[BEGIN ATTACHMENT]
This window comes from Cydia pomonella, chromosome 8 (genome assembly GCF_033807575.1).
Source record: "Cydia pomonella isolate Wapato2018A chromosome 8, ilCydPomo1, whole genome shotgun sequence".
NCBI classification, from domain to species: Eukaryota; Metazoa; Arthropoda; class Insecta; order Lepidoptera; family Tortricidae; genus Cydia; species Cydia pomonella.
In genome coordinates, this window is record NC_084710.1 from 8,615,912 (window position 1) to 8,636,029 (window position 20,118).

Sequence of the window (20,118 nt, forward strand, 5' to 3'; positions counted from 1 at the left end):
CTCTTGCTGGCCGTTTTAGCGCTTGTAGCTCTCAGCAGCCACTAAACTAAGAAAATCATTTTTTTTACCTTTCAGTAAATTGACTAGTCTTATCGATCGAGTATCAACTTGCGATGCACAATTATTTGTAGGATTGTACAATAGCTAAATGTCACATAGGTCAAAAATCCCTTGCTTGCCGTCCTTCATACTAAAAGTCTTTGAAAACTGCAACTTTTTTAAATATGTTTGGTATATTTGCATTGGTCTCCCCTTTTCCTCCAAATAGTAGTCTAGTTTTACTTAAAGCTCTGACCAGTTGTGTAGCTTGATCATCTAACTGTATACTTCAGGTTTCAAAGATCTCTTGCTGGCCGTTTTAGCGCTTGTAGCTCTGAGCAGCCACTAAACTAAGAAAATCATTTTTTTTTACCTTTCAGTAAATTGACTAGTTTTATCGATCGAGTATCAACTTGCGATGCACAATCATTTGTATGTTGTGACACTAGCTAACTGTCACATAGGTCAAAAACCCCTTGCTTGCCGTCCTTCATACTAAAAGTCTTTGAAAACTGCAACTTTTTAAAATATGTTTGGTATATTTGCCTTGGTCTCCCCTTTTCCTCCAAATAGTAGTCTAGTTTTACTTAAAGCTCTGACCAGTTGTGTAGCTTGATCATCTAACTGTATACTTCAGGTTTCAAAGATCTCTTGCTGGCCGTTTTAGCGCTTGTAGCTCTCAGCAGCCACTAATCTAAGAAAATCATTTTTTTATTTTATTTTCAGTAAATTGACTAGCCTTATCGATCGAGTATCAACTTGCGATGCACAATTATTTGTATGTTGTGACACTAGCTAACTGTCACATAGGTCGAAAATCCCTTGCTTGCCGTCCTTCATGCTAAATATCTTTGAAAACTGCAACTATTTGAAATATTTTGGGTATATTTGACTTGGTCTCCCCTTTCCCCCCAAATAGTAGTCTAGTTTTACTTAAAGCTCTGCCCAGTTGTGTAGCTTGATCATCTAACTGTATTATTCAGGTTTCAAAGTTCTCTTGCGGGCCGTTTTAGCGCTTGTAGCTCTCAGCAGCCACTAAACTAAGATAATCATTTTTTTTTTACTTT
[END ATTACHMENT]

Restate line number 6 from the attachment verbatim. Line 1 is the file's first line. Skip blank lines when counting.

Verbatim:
CTCTTGCTGGCCGTTTTAGCGCTTGTAGCTCTCAGCAGCCACTAAACTAAGAAAATCATTTTTTTTACCTTTCAGTAAATTGACTAGTCTTATCGATCGAGTATCAACTTGCGATGCACAATTATTTGTAGGATTGTACAATAGCTAAATGTCACATAGGTCAAAAATCCCTTGCTTGCCGTCCTTCATACTAAAAGTCTTTGAAAACTGCAACTTTTTTAAATATGTTTGGTATATTTGCATTGGTCTCCCCTTTTCCTCCAAATAGTAGTCTAGTTTTACTTAAAGCTCTGACCAGTTGTGTAGCTTGATCATCTAACTGTATACTTCAGGTTTCAAAGATCTCTTGCTGGCCGTTTTAGCGCTTGTAGCTCTGAGCAGCCACTAAACTAAGAAAATCATTTTTTTTTACCTTTCAGTAAATTGACTAGTTTTATCGATCGAGTATCAACTTGCGATGCACAATCATTTGTATGTTGTGACACTAGCTAACTGTCACATAGGTCAAAAACCCCTTGCTTGCCGTCCTTCATACTAAAAGTCTTTGAAAACTGCAACTTTTTAAAATATGTTTGGTATATTTGCCTTGGTCTCCCCTTTTCCTCCAAATAGTAGTCTAGTTTTACTTAAAGCTCTGACCAGTTGTGTAGCTTGATCATCTAACTGTATACTTCAGGTTTCAAAGATCTCTTGCTGGCCGTTTTAGCGCTTGTAGCTCTCAGCAGCCACTAATCTAAGAAAATCATTTTTTTATTTTATTTTCAGTAAATTGACTAGCCTTATCGATCGAGTATCAACTTGCGATGCACAATTATTTGTATGTTGTGACACTAGCTAACTGTCACATAGGTCGAAAATCCCTTGCTTGCCGTCCTTCATGCTAAATATCTTTGAAAACTGCAACTATTTGAAATATTTTGGGTATATTTGACTTGGTCTCCCCTTTCCCCCCAAATAGTAGTCTAGTTTTACTTAAAGCTCTGCCCAGTTGTGTAGCTTGATCATCTAACTGTATTATTCAGGTTTCAAAGTTCTCTTGCGGGCCGTTTTAGCGCTTGTAGCTCTCAGCAGCCACTAAACTAAGATAATCATTTTTTTTTTACTTT